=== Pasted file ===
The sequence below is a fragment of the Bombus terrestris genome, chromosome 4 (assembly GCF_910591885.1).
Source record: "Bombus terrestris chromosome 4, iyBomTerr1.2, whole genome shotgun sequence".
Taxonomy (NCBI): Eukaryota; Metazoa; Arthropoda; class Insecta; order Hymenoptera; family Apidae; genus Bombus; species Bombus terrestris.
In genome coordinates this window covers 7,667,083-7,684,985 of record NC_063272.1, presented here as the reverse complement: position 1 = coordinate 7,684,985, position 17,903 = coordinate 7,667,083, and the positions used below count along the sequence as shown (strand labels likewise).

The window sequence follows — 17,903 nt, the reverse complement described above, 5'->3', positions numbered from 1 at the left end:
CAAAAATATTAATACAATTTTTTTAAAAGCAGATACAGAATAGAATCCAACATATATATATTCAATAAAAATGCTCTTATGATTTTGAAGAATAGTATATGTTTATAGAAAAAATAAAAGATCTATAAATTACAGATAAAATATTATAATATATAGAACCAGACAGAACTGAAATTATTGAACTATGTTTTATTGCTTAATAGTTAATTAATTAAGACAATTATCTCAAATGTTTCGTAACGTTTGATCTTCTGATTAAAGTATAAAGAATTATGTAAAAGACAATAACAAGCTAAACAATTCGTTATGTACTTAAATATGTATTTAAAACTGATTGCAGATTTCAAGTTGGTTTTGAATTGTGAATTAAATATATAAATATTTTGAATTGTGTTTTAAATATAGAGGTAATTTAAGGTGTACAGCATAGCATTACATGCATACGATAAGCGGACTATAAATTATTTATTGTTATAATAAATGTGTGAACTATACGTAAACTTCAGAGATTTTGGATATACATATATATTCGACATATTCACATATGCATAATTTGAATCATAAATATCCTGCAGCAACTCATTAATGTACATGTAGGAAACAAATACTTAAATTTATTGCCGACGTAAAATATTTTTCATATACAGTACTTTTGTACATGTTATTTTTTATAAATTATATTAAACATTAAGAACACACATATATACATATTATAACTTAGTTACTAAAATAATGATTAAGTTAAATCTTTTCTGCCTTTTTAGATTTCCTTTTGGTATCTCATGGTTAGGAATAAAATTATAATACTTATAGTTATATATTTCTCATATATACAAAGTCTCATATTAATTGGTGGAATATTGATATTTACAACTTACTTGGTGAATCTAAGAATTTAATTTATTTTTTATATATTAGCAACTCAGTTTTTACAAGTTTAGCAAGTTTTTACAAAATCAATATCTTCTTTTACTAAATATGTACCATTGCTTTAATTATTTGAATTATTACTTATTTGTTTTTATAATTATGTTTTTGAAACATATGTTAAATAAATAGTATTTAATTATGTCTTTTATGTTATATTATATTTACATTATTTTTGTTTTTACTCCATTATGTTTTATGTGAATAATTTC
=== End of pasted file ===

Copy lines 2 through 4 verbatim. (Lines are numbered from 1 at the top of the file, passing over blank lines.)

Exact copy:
Source record: "Bombus terrestris chromosome 4, iyBomTerr1.2, whole genome shotgun sequence".
Taxonomy (NCBI): Eukaryota; Metazoa; Arthropoda; class Insecta; order Hymenoptera; family Apidae; genus Bombus; species Bombus terrestris.
In genome coordinates this window covers 7,667,083-7,684,985 of record NC_063272.1, presented here as the reverse complement: position 1 = coordinate 7,684,985, position 17,903 = coordinate 7,667,083, and the positions used below count along the sequence as shown (strand labels likewise).